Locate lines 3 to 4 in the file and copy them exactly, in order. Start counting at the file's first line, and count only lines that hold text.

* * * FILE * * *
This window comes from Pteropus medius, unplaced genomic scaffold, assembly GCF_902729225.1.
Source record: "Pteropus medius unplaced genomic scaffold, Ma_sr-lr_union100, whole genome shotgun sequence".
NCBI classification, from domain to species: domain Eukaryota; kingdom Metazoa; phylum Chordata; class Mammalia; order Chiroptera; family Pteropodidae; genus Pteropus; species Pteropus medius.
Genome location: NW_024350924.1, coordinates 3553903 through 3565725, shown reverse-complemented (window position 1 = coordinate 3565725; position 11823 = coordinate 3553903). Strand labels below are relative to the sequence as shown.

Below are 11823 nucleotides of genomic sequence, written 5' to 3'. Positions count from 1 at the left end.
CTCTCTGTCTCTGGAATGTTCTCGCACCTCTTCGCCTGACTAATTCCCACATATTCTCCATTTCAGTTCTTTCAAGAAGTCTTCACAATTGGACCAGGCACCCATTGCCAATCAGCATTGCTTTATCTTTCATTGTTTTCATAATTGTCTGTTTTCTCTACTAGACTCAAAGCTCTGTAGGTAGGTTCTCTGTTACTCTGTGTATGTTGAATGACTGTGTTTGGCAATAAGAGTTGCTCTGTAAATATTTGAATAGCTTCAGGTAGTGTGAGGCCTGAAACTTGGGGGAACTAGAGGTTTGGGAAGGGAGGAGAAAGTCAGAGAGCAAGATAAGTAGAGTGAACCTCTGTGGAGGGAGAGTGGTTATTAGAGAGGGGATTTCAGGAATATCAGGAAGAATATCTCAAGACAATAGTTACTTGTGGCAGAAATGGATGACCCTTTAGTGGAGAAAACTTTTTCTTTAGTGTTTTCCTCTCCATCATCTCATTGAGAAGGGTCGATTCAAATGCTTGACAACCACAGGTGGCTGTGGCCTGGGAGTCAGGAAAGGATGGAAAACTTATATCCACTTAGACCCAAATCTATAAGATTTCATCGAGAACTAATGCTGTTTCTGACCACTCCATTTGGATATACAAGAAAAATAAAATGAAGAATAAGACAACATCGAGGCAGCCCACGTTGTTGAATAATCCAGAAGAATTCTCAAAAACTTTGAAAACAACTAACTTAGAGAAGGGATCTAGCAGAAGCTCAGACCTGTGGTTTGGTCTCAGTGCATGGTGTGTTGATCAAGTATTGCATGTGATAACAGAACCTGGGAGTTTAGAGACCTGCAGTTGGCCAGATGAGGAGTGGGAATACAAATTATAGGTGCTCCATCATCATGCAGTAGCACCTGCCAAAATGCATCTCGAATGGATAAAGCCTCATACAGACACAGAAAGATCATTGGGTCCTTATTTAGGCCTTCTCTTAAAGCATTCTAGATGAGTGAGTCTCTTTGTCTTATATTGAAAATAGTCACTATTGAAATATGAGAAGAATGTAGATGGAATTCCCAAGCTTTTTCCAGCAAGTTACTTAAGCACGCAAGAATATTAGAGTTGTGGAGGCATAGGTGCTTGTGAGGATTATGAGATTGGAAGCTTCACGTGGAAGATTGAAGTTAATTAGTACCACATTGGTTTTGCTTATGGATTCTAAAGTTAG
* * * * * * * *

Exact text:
NCBI classification, from domain to species: domain Eukaryota; kingdom Metazoa; phylum Chordata; class Mammalia; order Chiroptera; family Pteropodidae; genus Pteropus; species Pteropus medius.
Genome location: NW_024350924.1, coordinates 3553903 through 3565725, shown reverse-complemented (window position 1 = coordinate 3565725; position 11823 = coordinate 3553903). Strand labels below are relative to the sequence as shown.